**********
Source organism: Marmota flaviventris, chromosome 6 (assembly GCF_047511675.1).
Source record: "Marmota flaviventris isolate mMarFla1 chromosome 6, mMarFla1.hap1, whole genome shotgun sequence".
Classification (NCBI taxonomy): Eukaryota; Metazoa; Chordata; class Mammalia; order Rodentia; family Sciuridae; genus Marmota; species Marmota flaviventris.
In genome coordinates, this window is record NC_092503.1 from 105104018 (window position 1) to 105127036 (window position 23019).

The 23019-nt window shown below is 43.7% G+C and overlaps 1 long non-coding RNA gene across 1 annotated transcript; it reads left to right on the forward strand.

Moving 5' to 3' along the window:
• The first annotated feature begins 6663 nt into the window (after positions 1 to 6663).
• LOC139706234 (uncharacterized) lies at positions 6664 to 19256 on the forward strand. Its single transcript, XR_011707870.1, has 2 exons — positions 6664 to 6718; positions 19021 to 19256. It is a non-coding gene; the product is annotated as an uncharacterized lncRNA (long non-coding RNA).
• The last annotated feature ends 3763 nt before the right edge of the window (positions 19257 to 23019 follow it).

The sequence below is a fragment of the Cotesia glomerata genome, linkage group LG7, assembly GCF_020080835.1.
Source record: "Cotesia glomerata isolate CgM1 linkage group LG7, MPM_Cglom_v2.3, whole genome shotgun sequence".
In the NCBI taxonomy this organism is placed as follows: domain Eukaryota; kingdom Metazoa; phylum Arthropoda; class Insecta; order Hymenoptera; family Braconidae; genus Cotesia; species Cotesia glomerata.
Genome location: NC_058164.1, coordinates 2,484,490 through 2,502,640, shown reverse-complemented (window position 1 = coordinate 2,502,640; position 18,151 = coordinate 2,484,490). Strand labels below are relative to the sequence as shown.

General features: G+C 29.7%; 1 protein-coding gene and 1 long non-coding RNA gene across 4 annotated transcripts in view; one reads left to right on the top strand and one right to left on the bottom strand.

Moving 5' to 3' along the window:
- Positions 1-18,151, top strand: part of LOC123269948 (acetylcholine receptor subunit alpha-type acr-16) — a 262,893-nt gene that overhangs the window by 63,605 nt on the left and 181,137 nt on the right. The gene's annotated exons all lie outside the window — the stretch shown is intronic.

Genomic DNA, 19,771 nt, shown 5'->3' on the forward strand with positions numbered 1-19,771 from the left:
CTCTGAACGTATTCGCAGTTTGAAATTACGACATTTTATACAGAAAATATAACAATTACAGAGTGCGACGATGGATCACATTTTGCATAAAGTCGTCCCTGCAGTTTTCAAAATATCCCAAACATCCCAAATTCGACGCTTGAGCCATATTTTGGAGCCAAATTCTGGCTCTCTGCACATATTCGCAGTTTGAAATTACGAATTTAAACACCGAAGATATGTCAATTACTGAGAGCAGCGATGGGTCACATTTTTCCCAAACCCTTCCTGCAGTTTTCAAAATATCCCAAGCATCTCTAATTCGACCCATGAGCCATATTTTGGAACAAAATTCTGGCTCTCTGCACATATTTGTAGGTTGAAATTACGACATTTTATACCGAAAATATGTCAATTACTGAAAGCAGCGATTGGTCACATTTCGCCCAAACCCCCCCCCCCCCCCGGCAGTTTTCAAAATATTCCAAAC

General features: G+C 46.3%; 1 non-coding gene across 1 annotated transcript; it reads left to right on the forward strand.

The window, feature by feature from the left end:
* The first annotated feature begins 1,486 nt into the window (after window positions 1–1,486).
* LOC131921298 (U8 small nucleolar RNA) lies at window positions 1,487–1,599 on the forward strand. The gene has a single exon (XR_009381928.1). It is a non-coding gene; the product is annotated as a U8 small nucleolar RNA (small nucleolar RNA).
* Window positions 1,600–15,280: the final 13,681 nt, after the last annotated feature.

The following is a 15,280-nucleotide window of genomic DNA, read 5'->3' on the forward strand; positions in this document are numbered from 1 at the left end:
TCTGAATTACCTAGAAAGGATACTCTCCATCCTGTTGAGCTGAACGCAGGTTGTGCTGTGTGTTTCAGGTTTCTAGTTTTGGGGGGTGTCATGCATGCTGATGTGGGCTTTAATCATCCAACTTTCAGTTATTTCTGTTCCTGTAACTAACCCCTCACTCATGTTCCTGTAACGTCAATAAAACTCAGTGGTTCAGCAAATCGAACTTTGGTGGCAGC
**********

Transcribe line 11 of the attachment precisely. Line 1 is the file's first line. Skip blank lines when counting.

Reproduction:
Source record: "Cotesia glomerata isolate CgM1 linkage group LG7, MPM_Cglom_v2.3, whole genome shotgun sequence".